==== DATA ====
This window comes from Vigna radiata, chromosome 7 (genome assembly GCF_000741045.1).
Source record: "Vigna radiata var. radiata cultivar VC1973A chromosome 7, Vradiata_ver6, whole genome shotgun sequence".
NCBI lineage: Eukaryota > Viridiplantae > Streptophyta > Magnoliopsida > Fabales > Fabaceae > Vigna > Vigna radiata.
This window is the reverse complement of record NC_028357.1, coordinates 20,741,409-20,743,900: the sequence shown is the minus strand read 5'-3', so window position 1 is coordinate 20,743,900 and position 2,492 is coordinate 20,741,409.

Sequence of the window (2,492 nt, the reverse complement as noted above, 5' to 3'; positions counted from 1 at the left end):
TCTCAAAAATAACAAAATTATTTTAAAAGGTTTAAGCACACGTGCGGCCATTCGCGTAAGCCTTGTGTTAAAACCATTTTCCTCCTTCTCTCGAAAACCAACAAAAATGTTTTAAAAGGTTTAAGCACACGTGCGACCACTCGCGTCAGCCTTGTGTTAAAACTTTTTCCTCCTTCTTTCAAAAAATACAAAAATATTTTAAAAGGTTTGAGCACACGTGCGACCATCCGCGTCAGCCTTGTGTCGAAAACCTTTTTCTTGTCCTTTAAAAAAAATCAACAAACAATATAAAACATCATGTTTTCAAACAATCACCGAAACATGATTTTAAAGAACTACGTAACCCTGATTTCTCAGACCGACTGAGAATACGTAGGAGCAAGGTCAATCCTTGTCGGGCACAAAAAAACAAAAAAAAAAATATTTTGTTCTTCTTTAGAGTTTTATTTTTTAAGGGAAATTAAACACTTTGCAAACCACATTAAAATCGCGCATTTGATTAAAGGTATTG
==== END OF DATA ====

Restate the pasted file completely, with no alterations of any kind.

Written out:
This window comes from Vigna radiata, chromosome 7 (genome assembly GCF_000741045.1).
Source record: "Vigna radiata var. radiata cultivar VC1973A chromosome 7, Vradiata_ver6, whole genome shotgun sequence".
NCBI lineage: Eukaryota > Viridiplantae > Streptophyta > Magnoliopsida > Fabales > Fabaceae > Vigna > Vigna radiata.
This window is the reverse complement of record NC_028357.1, coordinates 20,741,409-20,743,900: the sequence shown is the minus strand read 5'-3', so window position 1 is coordinate 20,743,900 and position 2,492 is coordinate 20,741,409.

Sequence of the window (2,492 nt, the reverse complement as noted above, 5' to 3'; positions counted from 1 at the left end):
TCTCAAAAATAACAAAATTATTTTAAAAGGTTTAAGCACACGTGCGGCCATTCGCGTAAGCCTTGTGTTAAAACCATTTTCCTCCTTCTCTCGAAAACCAACAAAAATGTTTTAAAAGGTTTAAGCACACGTGCGACCACTCGCGTCAGCCTTGTGTTAAAACTTTTTCCTCCTTCTTTCAAAAAATACAAAAATATTTTAAAAGGTTTGAGCACACGTGCGACCATCCGCGTCAGCCTTGTGTCGAAAACCTTTTTCTTGTCCTTTAAAAAAAATCAACAAACAATATAAAACATCATGTTTTCAAACAATCACCGAAACATGATTTTAAAGAACTACGTAACCCTGATTTCTCAGACCGACTGAGAATACGTAGGAGCAAGGTCAATCCTTGTCGGGCACAAAAAAACAAAAAAAAAAATATTTTGTTCTTCTTTAGAGTTTTATTTTTTAAGGGAAATTAAACACTTTGCAAACCACATTAAAATCGCGCATTTGATTAAAGGTATTG